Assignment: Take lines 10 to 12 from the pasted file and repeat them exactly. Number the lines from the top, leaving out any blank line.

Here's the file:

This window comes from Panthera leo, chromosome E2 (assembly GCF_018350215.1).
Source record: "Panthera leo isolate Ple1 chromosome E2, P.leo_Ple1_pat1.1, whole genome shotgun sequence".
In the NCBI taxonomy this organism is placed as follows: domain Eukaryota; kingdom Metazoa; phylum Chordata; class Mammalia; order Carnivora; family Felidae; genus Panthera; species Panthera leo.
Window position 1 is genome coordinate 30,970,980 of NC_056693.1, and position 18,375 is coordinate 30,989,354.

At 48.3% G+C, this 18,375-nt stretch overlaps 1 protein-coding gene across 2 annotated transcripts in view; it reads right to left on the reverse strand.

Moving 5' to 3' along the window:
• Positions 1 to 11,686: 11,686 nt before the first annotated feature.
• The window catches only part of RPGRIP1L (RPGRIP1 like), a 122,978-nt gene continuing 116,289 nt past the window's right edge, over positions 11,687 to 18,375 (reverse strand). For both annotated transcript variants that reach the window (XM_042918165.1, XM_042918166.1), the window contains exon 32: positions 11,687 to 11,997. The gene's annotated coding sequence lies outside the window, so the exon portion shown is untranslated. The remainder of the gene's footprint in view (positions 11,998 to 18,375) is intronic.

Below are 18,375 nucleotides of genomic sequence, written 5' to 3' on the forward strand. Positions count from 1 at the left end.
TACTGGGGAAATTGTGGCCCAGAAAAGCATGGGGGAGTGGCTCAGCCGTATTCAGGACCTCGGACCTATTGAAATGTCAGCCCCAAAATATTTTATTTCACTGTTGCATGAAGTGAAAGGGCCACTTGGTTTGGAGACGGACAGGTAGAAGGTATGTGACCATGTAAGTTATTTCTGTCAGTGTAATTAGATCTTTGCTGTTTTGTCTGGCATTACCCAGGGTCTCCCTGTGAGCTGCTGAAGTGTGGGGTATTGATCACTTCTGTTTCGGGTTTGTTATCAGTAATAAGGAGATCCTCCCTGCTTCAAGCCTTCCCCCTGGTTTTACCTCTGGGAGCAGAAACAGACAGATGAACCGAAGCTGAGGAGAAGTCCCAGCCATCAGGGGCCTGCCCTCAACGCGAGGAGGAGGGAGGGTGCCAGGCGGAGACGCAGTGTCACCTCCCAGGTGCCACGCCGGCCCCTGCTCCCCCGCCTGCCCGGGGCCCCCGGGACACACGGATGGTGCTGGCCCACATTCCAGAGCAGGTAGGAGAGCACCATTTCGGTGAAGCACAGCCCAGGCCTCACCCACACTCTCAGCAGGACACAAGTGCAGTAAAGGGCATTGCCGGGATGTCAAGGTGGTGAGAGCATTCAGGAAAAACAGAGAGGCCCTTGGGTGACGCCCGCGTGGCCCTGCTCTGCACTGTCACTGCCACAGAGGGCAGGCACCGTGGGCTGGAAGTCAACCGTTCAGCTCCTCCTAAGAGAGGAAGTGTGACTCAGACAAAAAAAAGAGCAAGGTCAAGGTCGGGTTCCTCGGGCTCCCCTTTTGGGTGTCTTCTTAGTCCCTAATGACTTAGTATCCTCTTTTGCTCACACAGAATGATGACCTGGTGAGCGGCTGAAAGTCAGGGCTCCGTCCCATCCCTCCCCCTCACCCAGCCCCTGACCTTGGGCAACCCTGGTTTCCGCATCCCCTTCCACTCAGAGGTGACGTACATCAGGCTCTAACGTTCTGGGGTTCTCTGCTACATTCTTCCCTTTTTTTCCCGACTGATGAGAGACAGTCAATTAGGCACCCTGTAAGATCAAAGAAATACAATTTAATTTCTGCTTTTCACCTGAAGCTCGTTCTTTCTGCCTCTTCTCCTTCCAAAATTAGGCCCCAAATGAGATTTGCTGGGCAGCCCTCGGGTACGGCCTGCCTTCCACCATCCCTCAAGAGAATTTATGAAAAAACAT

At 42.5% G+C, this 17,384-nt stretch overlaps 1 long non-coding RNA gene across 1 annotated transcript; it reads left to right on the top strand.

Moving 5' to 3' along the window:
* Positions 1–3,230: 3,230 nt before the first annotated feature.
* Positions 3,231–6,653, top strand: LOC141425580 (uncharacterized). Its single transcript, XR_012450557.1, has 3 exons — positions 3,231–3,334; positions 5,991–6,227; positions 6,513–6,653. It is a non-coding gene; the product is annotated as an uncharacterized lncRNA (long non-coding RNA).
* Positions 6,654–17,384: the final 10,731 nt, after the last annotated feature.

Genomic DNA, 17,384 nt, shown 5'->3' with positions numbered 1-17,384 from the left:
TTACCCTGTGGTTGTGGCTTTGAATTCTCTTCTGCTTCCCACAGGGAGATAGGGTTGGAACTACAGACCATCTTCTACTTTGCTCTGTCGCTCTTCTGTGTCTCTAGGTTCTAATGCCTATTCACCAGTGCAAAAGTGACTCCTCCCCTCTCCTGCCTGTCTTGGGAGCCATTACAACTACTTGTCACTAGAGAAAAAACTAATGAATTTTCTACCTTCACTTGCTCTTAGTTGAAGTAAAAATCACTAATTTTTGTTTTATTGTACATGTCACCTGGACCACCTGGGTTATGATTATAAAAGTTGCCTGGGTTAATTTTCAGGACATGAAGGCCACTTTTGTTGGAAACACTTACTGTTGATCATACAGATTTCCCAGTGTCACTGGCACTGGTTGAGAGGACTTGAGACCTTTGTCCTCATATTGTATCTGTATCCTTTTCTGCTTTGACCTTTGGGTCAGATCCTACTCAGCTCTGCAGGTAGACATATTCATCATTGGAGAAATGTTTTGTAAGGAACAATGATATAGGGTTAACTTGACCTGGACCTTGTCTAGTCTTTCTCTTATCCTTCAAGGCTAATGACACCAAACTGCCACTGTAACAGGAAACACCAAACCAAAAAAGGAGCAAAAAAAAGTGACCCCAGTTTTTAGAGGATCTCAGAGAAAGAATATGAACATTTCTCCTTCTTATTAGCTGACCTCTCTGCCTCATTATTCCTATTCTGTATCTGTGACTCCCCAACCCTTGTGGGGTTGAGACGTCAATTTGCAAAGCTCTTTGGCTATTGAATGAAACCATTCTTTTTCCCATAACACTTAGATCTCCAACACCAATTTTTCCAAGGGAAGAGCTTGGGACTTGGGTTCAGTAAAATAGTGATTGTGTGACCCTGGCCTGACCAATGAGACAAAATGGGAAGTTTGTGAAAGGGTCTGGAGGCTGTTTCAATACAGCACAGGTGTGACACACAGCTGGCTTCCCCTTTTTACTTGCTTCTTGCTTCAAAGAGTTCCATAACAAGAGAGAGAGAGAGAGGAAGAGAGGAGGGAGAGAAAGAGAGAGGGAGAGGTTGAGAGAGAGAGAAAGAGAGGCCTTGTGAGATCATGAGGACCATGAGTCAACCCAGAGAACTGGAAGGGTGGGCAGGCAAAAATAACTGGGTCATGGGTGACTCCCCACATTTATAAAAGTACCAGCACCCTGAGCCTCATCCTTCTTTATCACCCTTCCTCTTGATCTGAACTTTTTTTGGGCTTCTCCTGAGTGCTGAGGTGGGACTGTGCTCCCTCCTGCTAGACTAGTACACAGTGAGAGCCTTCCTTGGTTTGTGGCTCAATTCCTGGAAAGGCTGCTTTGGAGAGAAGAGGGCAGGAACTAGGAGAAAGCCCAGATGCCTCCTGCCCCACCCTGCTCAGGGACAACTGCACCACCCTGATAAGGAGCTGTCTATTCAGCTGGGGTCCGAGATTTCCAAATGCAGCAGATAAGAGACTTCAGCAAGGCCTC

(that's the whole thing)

TACTGGGGAAATTGTGGCCCAGAAAAGCATGGGGGAGTGGCTCAGCCGTATTCAGGACCTCGGACCTATTGAAATGTCAGCCCCAAAATATTTTATTTCACTGTTGCATGAAGTGAAAGGGCCACTTGGTTTGGAGACGGACAGGTAGAAGGTATGTGACCATGTAAGTTATTTCTGTCAGTGTAATTAGATCTTTGCTGTTTTGTCTGGCATTACCCAGGGTCTCCCTGTGAGCTGCTGAAGTGTGGGGTATTGATCACTTCTGTTTCGGGTTTGTTATCAGTAATAAGGAGATCCTCCCTGCTTCAAGCCTTCCCCCTGGTTTTACCTCTGGGAGCAGAAACAGACAGATGAACCGAAGCTGAGGAGAAGTCCCAGCCATCAGGGGCCTGCCCTCAACGCGAGGAGGAGGGAGGGTGCCAGGCGGAGACGCAGTGTCACCTCCCAGGTGCCACGCCGGCCCCTGCTCCCCCGCCTGCCCGGGGCCCCCGGGACACACGGATGGTGCTGGCCCACATTCCAGAGCAGGTAGGAGAGCACCATTTCGGTGAAGCACAGCCCAGGCCTCACCCACACTCTCAGCAGGACACAAGTGCAGTAAAGGGCATTGCCGGGATGTCAAGGTGGTGAGAGCATTCAGGAAAAACAGAGAGGCCCTTGGGTGACGCCCGCGTGGCCCTGCTCTGCACTGTCACTGCCACAGAGGGCAGGCACCGTGGGCTGGAAGTCAACCGTTCAGCTCCTCCTAAGAGAGGAAGTGTGACTCAGACAAAAAAAAGAGCAAGGTCAAGGTCGGGTTCCTCGGGCTCCCCTTTTGGGTGTCTTCTTAGTCCCTAATGACTTAGTATCCTCTTTTGCTCACACAGAATGATGACCTGGTGAGCGGCTGAAAGTCAGGGCTCCGTCCCATCCCTCCCCCTCACCCAGCCCCTGACCTTGGGCAACCCTGGTTTCCGCATCCCCTTCCACTCAGAGGTGACGTACATCAGGCTCTAACGTTCTGGGGTTCTCTGCTACATTCTTCCCTTTTTTTCCCGACTGATGAGAGACAGTCAATTAGGCACCCTGTAAGATCAAAGAAATACAATTTAATTTCTGCTTTTCACCTGAAGCTCGTTCTTTCTGCCTCTTCTCCTTCCAAAATTAGGCCCCAAATGAGATTTGCTGGGCAGCCCTCGGGTACGGCCTGCCTTCCACCATCCCTCAAGAGAATTTATGAAAAAACAT

At 42.5% G+C, this 17,384-nt stretch overlaps 1 long non-coding RNA gene across 1 annotated transcript; it reads left to right on the top strand.

Moving 5' to 3' along the window: